The skies above Europe are becoming increasingly congested as Europe’s major airports. This growth in air traffic means all airports need to be safely accessible at all times. EGNOS, the European geostationary navigation overlay service, offers enhanced vertical as well as horizontal precision and integrity, improved safety, accessibility and efficiency for operators, pilots and airports across Europe. EGNOS is a satellite-based augmentation system that improves GNSS positioning using three satellites and a network of more than 39 reference stations in 24 countries. But how can EGNOS make a difference?
EGNOS improves safety by providing pilots with reliable and accurate vertical guidance, increasing situational awareness and reducing workload. EGNOS also acts as a backup for ground-based systems and as a key element of air traffic management. EGNOS is providing reliable positioning for ADSB. This is a new cooperative surveillance technology, in which an aircraft determines its location using satellite positioning and periodically broadcasts it, enabling it to be tracked. EGNOS is a cost-effective alternative to ILS CAT 1, offering similar performance without the need for costly ground-based infrastructure and maintenance.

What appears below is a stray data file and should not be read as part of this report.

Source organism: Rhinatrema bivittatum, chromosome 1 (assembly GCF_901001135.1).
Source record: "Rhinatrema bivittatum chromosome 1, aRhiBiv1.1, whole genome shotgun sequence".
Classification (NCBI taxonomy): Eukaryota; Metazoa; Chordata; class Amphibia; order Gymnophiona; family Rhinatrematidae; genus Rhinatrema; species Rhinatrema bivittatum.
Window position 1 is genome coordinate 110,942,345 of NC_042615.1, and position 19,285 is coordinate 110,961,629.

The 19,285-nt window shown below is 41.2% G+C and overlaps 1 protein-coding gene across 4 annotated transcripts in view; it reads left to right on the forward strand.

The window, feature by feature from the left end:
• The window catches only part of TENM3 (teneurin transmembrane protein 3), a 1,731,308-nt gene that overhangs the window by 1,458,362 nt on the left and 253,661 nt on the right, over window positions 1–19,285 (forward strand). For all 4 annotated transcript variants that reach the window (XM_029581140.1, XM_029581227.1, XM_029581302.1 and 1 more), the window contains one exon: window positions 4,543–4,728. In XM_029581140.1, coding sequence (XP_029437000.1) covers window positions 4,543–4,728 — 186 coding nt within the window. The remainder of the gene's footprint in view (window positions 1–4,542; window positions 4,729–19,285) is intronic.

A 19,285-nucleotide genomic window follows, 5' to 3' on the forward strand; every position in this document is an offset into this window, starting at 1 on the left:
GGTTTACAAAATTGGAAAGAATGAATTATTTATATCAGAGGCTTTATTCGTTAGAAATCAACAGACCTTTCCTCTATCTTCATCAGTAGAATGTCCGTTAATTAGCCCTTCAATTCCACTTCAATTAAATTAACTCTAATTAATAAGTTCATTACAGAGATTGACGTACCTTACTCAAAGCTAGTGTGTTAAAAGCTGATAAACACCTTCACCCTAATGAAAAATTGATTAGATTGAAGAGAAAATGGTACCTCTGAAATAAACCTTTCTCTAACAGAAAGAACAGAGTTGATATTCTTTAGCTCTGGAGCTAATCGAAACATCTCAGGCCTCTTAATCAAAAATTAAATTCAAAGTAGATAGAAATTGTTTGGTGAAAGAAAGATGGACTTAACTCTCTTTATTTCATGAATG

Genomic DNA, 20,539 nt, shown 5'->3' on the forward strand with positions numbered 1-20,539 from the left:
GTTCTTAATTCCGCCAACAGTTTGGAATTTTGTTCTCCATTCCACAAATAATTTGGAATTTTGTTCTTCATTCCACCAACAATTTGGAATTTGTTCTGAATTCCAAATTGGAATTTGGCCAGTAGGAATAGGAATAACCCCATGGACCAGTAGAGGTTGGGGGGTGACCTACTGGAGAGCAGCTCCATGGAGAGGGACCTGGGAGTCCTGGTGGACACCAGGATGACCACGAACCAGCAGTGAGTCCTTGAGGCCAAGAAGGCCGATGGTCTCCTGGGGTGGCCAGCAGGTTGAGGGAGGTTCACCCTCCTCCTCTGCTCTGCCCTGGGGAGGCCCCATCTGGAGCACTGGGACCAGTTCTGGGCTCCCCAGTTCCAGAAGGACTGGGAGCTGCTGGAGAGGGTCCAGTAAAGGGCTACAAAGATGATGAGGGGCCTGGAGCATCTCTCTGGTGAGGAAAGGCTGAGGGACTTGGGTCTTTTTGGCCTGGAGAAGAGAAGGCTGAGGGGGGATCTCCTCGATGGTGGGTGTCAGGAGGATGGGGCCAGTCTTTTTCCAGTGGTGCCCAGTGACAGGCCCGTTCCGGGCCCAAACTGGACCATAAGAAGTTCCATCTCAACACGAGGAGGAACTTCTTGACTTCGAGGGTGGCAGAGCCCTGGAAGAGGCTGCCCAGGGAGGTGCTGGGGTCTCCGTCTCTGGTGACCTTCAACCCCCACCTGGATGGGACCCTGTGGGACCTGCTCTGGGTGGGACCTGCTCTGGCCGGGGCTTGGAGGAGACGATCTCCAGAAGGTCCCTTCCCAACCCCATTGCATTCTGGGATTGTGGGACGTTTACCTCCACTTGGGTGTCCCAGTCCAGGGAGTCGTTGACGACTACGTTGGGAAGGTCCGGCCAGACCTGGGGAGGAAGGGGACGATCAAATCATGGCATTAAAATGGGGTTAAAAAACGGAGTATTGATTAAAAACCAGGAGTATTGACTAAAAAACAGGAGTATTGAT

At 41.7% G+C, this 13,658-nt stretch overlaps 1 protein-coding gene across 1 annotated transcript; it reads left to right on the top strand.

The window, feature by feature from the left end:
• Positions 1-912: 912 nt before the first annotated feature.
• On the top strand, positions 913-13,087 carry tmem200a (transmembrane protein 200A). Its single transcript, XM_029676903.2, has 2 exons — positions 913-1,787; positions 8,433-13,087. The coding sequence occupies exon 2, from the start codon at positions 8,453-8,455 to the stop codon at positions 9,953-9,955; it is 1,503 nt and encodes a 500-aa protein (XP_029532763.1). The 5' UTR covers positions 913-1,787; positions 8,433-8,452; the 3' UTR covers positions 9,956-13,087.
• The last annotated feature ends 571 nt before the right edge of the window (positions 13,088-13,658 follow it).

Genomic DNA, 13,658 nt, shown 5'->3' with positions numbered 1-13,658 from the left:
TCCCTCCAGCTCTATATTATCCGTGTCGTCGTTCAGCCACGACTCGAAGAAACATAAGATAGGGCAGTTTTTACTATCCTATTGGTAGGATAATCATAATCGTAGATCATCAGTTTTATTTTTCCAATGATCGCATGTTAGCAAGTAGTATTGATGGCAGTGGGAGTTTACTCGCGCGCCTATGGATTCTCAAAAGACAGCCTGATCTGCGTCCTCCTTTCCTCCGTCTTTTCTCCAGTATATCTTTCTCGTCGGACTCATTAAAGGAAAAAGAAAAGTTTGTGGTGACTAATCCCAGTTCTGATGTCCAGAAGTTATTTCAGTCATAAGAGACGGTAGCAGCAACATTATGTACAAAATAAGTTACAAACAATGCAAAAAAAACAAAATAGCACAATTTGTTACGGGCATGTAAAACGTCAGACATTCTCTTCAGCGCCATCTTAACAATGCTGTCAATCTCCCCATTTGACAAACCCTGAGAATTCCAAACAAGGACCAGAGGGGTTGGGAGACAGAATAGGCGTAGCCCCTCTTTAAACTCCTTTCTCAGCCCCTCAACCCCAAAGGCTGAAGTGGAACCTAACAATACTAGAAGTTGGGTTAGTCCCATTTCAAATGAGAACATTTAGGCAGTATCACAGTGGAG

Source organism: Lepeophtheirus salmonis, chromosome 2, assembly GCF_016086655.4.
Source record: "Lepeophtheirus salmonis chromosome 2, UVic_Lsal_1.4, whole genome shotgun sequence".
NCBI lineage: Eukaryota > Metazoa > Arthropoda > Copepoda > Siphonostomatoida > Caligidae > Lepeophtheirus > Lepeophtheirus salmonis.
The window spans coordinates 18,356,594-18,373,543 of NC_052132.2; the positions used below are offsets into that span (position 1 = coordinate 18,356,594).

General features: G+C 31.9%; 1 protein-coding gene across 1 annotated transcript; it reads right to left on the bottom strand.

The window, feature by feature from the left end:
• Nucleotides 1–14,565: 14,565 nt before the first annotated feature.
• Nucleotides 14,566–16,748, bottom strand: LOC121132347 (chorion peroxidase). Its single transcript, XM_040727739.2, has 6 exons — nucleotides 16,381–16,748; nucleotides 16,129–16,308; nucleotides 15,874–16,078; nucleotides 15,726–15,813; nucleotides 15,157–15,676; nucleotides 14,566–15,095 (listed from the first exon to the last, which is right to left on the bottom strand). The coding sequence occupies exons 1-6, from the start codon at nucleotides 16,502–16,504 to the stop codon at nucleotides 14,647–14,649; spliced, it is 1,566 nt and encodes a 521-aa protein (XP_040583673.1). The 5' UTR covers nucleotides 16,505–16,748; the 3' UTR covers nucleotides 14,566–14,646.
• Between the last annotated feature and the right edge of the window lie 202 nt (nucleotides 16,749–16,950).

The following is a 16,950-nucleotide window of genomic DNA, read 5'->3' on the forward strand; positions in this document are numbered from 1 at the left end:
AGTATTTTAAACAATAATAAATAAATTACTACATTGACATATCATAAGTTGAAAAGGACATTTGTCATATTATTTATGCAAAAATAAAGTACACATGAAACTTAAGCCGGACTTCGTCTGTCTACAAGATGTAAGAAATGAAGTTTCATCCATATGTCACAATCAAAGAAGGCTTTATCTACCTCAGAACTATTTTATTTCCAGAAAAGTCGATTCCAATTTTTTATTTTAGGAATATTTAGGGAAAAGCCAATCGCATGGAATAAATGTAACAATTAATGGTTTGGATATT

In fact, the PBN regulation approved by the European Commission in 2018 opened up a new paradigm for European air traffic, leading to EGNOS approaches to all airports by 2024 and supporting the rationalization of conventional navigational aids (NAVAIDS). They are moving to a full PBN environment enabled by European GNSS by 2030. The lower decision heights enabled by EGNOS can also reduce costly delays, diversions and cancellations. All that’s needed is an onboard EGNOS certified receiver, an adapted procedure for the runway end and an adapted flight management system.
For pilots flying EGNOS approaches only requires limited training and will in many cases be smoother than using an ILS. With an EGNOS procedure even small and medium-sized airports and heliports remain accessible even in poor weather conditions. EGNOS can also reduce the impact of aviation on the environment. By facilitating curved approaches and continuous descent paths. And therefore reduce both noise and emissions. For helicopters, EGNOS allows custom approach procedures to be developed from any direction using steeper approaches than those flown by fixed-wing aircraft. Thereby avoiding densely populated areas. This is especially relevant for emergency and rescue operations, where EGNOS enables operations anywhere, anytime and in any weather conditions.
EGNOS was certified for civil aviation in 2011. As of mid 2019, 650 procedures were published and many more under development. Over the years the performance of EGNOS has also been improved, including the launch of LPV 200. The majority of navigation systems in today’s aircraft and helicopters now integrate EGNOS and many airlines now fly EGNOS approaches across Europe. EGNOS version 3 which will integrate Galileo, is under development, and EGNOS will be extended possibly beyond Europe. EGNOS can provide accessibility, safety and cost savings in a single proven solution by delivering high-precision with a low investment.